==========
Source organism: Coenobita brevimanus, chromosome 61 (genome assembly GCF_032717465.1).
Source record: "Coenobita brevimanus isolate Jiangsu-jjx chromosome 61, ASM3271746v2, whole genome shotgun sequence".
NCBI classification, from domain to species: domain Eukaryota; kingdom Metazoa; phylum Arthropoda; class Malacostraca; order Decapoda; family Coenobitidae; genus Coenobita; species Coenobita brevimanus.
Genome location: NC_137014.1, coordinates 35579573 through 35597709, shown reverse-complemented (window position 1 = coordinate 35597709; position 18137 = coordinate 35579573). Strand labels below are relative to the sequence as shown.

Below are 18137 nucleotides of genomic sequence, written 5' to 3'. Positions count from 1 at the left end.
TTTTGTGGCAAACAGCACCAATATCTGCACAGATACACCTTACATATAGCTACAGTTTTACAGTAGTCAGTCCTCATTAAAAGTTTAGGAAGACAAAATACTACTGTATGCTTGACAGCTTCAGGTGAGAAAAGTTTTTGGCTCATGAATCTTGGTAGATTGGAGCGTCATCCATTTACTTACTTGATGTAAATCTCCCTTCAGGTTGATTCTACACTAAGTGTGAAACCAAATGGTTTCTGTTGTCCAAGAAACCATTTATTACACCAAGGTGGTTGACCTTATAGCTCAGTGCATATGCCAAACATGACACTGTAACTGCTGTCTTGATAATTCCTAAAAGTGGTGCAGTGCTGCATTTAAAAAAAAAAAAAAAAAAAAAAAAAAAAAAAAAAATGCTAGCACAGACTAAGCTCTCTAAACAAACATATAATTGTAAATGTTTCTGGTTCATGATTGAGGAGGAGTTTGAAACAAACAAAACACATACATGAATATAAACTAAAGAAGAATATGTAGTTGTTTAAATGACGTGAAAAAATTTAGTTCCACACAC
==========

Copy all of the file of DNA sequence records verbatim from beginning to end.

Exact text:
Source organism: Coenobita brevimanus, chromosome 61 (genome assembly GCF_032717465.1).
Source record: "Coenobita brevimanus isolate Jiangsu-jjx chromosome 61, ASM3271746v2, whole genome shotgun sequence".
NCBI classification, from domain to species: domain Eukaryota; kingdom Metazoa; phylum Arthropoda; class Malacostraca; order Decapoda; family Coenobitidae; genus Coenobita; species Coenobita brevimanus.
Genome location: NC_137014.1, coordinates 35579573 through 35597709, shown reverse-complemented (window position 1 = coordinate 35597709; position 18137 = coordinate 35579573). Strand labels below are relative to the sequence as shown.

Below are 18137 nucleotides of genomic sequence, written 5' to 3'. Positions count from 1 at the left end.
TTTTGTGGCAAACAGCACCAATATCTGCACAGATACACCTTACATATAGCTACAGTTTTACAGTAGTCAGTCCTCATTAAAAGTTTAGGAAGACAAAATACTACTGTATGCTTGACAGCTTCAGGTGAGAAAAGTTTTTGGCTCATGAATCTTGGTAGATTGGAGCGTCATCCATTTACTTACTTGATGTAAATCTCCCTTCAGGTTGATTCTACACTAAGTGTGAAACCAAATGGTTTCTGTTGTCCAAGAAACCATTTATTACACCAAGGTGGTTGACCTTATAGCTCAGTGCATATGCCAAACATGACACTGTAACTGCTGTCTTGATAATTCCTAAAAGTGGTGCAGTGCTGCATTTAAAAAAAAAAAAAAAAAAAAAAAAAAAAAAAAAAATGCTAGCACAGACTAAGCTCTCTAAACAAACATATAATTGTAAATGTTTCTGGTTCATGATTGAGGAGGAGTTTGAAACAAACAAAACACATACATGAATATAAACTAAAGAAGAATATGTAGTTGTTTAAATGACGTGAAAAAATTTAGTTCCACACAC